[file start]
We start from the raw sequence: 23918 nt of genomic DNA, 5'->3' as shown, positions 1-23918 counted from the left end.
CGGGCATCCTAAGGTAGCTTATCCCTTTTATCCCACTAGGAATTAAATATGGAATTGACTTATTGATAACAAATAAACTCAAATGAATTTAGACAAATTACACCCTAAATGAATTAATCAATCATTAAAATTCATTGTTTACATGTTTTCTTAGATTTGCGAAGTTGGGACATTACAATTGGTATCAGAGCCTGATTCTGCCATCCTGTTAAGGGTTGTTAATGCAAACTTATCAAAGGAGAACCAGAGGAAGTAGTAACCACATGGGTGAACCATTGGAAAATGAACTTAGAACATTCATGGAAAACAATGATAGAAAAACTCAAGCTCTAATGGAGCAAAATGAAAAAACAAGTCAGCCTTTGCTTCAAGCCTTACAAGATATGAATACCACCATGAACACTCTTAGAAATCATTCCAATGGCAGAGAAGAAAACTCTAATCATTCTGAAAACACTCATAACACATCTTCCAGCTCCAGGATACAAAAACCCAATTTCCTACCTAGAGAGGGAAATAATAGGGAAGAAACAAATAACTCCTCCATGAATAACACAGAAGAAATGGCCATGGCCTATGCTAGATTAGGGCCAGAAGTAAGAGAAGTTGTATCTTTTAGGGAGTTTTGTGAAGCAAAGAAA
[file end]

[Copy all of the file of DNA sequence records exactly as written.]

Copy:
We start from the raw sequence: 23918 nt of genomic DNA, 5'->3' as shown, positions 1-23918 counted from the left end.
CGGGCATCCTAAGGTAGCTTATCCCTTTTATCCCACTAGGAATTAAATATGGAATTGACTTATTGATAACAAATAAACTCAAATGAATTTAGACAAATTACACCCTAAATGAATTAATCAATCATTAAAATTCATTGTTTACATGTTTTCTTAGATTTGCGAAGTTGGGACATTACAATTGGTATCAGAGCCTGATTCTGCCATCCTGTTAAGGGTTGTTAATGCAAACTTATCAAAGGAGAACCAGAGGAAGTAGTAACCACATGGGTGAACCATTGGAAAATGAACTTAGAACATTCATGGAAAACAATGATAGAAAAACTCAAGCTCTAATGGAGCAAAATGAAAAAACAAGTCAGCCTTTGCTTCAAGCCTTACAAGATATGAATACCACCATGAACACTCTTAGAAATCATTCCAATGGCAGAGAAGAAAACTCTAATCATTCTGAAAACACTCATAACACATCTTCCAGCTCCAGGATACAAAAACCCAATTTCCTACCTAGAGAGGGAAATAATAGGGAAGAAACAAATAACTCCTCCATGAATAACACAGAAGAAATGGCCATGGCCTATGCTAGATTAGGGCCAGAAGTAAGAGAAGTTGTATCTTTTAGGGAGTTTTGTGAAGCAAAGAAA